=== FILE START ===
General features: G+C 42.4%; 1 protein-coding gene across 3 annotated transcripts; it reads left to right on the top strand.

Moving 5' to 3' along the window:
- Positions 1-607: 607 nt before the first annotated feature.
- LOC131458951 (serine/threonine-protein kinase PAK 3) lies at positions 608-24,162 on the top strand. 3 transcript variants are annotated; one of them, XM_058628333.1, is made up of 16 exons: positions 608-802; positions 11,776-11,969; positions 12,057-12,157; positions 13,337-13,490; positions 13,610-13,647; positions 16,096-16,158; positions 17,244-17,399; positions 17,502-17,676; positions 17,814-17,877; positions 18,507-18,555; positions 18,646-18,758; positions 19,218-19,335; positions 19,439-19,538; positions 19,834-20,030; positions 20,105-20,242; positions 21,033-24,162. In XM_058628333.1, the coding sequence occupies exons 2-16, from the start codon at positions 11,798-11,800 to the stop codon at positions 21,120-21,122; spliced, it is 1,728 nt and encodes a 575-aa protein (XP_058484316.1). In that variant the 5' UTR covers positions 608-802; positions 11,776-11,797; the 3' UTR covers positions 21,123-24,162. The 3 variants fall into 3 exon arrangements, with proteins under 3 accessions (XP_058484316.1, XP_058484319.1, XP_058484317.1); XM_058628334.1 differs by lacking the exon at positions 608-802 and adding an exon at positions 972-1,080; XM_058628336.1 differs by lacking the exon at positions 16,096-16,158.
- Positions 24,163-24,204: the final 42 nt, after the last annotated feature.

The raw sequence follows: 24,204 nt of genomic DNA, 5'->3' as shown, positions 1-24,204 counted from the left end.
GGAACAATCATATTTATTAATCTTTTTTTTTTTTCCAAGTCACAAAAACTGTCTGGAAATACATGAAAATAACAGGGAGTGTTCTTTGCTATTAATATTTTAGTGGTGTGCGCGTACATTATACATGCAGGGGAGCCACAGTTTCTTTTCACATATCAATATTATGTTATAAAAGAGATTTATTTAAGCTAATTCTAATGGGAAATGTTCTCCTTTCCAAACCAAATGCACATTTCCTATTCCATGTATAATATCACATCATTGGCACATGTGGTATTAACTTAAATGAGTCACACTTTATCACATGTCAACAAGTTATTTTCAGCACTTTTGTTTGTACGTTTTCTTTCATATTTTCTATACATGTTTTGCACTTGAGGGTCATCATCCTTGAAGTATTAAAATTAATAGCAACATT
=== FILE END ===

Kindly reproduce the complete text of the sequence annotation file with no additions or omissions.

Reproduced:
General features: G+C 42.4%; 1 protein-coding gene across 3 annotated transcripts; it reads left to right on the top strand.

Moving 5' to 3' along the window:
- Positions 1-607: 607 nt before the first annotated feature.
- LOC131458951 (serine/threonine-protein kinase PAK 3) lies at positions 608-24,162 on the top strand. 3 transcript variants are annotated; one of them, XM_058628333.1, is made up of 16 exons: positions 608-802; positions 11,776-11,969; positions 12,057-12,157; positions 13,337-13,490; positions 13,610-13,647; positions 16,096-16,158; positions 17,244-17,399; positions 17,502-17,676; positions 17,814-17,877; positions 18,507-18,555; positions 18,646-18,758; positions 19,218-19,335; positions 19,439-19,538; positions 19,834-20,030; positions 20,105-20,242; positions 21,033-24,162. In XM_058628333.1, the coding sequence occupies exons 2-16, from the start codon at positions 11,798-11,800 to the stop codon at positions 21,120-21,122; spliced, it is 1,728 nt and encodes a 575-aa protein (XP_058484316.1). In that variant the 5' UTR covers positions 608-802; positions 11,776-11,797; the 3' UTR covers positions 21,123-24,162. The 3 variants fall into 3 exon arrangements, with proteins under 3 accessions (XP_058484316.1, XP_058484319.1, XP_058484317.1); XM_058628334.1 differs by lacking the exon at positions 608-802 and adding an exon at positions 972-1,080; XM_058628336.1 differs by lacking the exon at positions 16,096-16,158.
- Positions 24,163-24,204: the final 42 nt, after the last annotated feature.

The raw sequence follows: 24,204 nt of genomic DNA, 5'->3' as shown, positions 1-24,204 counted from the left end.
GGAACAATCATATTTATTAATCTTTTTTTTTTTTCCAAGTCACAAAAACTGTCTGGAAATACATGAAAATAACAGGGAGTGTTCTTTGCTATTAATATTTTAGTGGTGTGCGCGTACATTATACATGCAGGGGAGCCACAGTTTCTTTTCACATATCAATATTATGTTATAAAAGAGATTTATTTAAGCTAATTCTAATGGGAAATGTTCTCCTTTCCAAACCAAATGCACATTTCCTATTCCATGTATAATATCACATCATTGGCACATGTGGTATTAACTTAAATGAGTCACACTTTATCACATGTCAACAAGTTATTTTCAGCACTTTTGTTTGTACGTTTTCTTTCATATTTTCTATACATGTTTTGCACTTGAGGGTCATCATCCTTGAAGTATTAAAATTAATAGCAACATT